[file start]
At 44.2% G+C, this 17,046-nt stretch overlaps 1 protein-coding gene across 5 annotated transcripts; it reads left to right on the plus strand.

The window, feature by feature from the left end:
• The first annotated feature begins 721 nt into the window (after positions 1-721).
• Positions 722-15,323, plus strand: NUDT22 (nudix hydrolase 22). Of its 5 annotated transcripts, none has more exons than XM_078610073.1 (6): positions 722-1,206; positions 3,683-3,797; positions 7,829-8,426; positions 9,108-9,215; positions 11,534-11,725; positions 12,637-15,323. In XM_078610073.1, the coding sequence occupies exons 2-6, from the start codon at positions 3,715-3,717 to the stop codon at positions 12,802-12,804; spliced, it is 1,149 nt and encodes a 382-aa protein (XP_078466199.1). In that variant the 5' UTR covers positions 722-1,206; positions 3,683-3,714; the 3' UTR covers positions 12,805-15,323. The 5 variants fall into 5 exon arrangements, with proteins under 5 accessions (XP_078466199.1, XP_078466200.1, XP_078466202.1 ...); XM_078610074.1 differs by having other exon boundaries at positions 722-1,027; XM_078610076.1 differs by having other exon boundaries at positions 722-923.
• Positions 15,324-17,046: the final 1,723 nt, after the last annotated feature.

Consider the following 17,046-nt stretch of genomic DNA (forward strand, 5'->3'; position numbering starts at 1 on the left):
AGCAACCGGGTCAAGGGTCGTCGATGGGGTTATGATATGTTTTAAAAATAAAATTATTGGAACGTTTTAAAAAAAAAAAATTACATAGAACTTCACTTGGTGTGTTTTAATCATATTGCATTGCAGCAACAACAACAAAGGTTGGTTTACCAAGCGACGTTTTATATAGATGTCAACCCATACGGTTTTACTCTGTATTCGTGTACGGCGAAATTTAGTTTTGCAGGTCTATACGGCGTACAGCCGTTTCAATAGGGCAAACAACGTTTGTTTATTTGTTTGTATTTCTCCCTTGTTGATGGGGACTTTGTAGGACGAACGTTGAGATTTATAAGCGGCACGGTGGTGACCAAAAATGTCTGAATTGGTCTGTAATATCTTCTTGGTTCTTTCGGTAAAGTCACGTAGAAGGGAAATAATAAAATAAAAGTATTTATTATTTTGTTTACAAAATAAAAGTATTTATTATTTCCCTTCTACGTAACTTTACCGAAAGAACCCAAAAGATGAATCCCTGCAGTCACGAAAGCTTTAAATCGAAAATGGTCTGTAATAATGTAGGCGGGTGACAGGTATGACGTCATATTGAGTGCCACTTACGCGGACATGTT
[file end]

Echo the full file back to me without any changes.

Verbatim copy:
At 44.2% G+C, this 17,046-nt stretch overlaps 1 protein-coding gene across 5 annotated transcripts; it reads left to right on the plus strand.

The window, feature by feature from the left end:
• The first annotated feature begins 721 nt into the window (after positions 1-721).
• Positions 722-15,323, plus strand: NUDT22 (nudix hydrolase 22). Of its 5 annotated transcripts, none has more exons than XM_078610073.1 (6): positions 722-1,206; positions 3,683-3,797; positions 7,829-8,426; positions 9,108-9,215; positions 11,534-11,725; positions 12,637-15,323. In XM_078610073.1, the coding sequence occupies exons 2-6, from the start codon at positions 3,715-3,717 to the stop codon at positions 12,802-12,804; spliced, it is 1,149 nt and encodes a 382-aa protein (XP_078466199.1). In that variant the 5' UTR covers positions 722-1,206; positions 3,683-3,714; the 3' UTR covers positions 12,805-15,323. The 5 variants fall into 5 exon arrangements, with proteins under 5 accessions (XP_078466199.1, XP_078466200.1, XP_078466202.1 ...); XM_078610074.1 differs by having other exon boundaries at positions 722-1,027; XM_078610076.1 differs by having other exon boundaries at positions 722-923.
• Positions 15,324-17,046: the final 1,723 nt, after the last annotated feature.

Consider the following 17,046-nt stretch of genomic DNA (forward strand, 5'->3'; position numbering starts at 1 on the left):
AGCAACCGGGTCAAGGGTCGTCGATGGGGTTATGATATGTTTTAAAAATAAAATTATTGGAACGTTTTAAAAAAAAAAAATTACATAGAACTTCACTTGGTGTGTTTTAATCATATTGCATTGCAGCAACAACAACAAAGGTTGGTTTACCAAGCGACGTTTTATATAGATGTCAACCCATACGGTTTTACTCTGTATTCGTGTACGGCGAAATTTAGTTTTGCAGGTCTATACGGCGTACAGCCGTTTCAATAGGGCAAACAACGTTTGTTTATTTGTTTGTATTTCTCCCTTGTTGATGGGGACTTTGTAGGACGAACGTTGAGATTTATAAGCGGCACGGTGGTGACCAAAAATGTCTGAATTGGTCTGTAATATCTTCTTGGTTCTTTCGGTAAAGTCACGTAGAAGGGAAATAATAAAATAAAAGTATTTATTATTTTGTTTACAAAATAAAAGTATTTATTATTTCCCTTCTACGTAACTTTACCGAAAGAACCCAAAAGATGAATCCCTGCAGTCACGAAAGCTTTAAATCGAAAATGGTCTGTAATAATGTAGGCGGGTGACAGGTATGACGTCATATTGAGTGCCACTTACGCGGACATGTT